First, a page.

So I’m mulling over a design to house the mason bee blocks next spring (another winter project) and would appreciate a few more eyes on it. It isn’t elaborate or expensive by any measure, but I may be missing something which may result in missing bees. I plan to use a 5 gal bucket to set the blocks in so that I can protect them from known predators. I’ve read that some birds will hang around their mud sources to pick them off so I also put the mud inside the bucket also protected by chicken wire. Whatcha think?
I like what you designed and it is obvious a lot of thought when into the planning. This question is from someone who knows very little about mason bees. The block appears to be in the back section of the bucket and I’m wondering if the bee will go there to deposit their eggs.
I’ve found that even if no mud was put out,they still discovered it somewhere.bb
Well I am a newbie at this, but I tend to read everything I can before I feel I have enough to begin and avoid bad most outcomes - at least the bad outcomes others have reported.
Allegedly if you release the bees from the site where you want them to nest and use a pheromone on the block, they will be attracted back to that site to nest. Other folks have used this approach successfully, so we’ll see. The deep set is only 8" and allows room for the mud container.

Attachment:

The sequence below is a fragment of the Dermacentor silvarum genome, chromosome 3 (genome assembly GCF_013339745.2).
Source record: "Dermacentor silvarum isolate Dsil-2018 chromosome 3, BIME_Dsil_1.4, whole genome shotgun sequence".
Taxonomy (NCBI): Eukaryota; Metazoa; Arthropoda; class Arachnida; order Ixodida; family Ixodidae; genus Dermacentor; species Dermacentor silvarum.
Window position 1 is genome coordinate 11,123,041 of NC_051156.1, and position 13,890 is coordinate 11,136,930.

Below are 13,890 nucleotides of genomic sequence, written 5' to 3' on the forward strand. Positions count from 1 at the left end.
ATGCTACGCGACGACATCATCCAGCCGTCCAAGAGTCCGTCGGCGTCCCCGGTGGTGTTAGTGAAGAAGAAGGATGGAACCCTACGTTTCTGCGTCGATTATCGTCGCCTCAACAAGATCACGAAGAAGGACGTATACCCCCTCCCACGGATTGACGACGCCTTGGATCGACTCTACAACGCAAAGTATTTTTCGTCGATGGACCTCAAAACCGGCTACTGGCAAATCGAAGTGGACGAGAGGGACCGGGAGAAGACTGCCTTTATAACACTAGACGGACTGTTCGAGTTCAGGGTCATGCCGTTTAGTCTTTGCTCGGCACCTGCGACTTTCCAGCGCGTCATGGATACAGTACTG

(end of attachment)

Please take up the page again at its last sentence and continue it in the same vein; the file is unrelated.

@Bradybb We live near a creek bed so there is plenty of mud for sure, but some folks have reported that whilst the mason bees collect their mud, the birds pick them off. So it is not a supply issue but rather a protection measure to have mud inside the chicken wire. If I had lots of bees, I wouldn’t be as concerned, but until I am able to build up a sizeable colony, I want avoid as many pitfalls as I can.
I’m going to give masons a try this year for the first time, so this isn’t a response from actual experience, but if your bucket house gets any sun I wonder if you may have a heat issue in the bucket even with the holes drilled in the back. Not so much just the heating of the house/tubes themselves, but on calm days the air temperatures in the bucket could be significantly higher and the house/tubes could stay warmer later in the day without the cooling effect of breeze/cooler air directly against it. It might effect whether the bees would choose to use it for nesting, but might also effect the development of the larva.
If you try it, I would definitely use a white bucket and maybe do one in a bucket and one without and see which they prefer using. You could see if the bees show a preference for which they use as well as if there is any difference in development/survival of the next generation. Of course so many other things can effect the bees, it may be hard to know for sure what is working best without years of testing…
That’s a good point zendog.
Also,there are usually no kinds of bees flying around,when the Plum trees flower here,because it’s too cold.Masons are active,primarily with the Blackberries and Blueberries.
With something like Anne’s bucket,that could be mobile and be placed in an area,either sunny or shady,so that their emergence coincides with the target bloom.It might be kind of tricky,just something that could be experimented with. bb
I use an old black plastic mailbox to keep my bee houses in, leaving the door open. Haven’t had problems.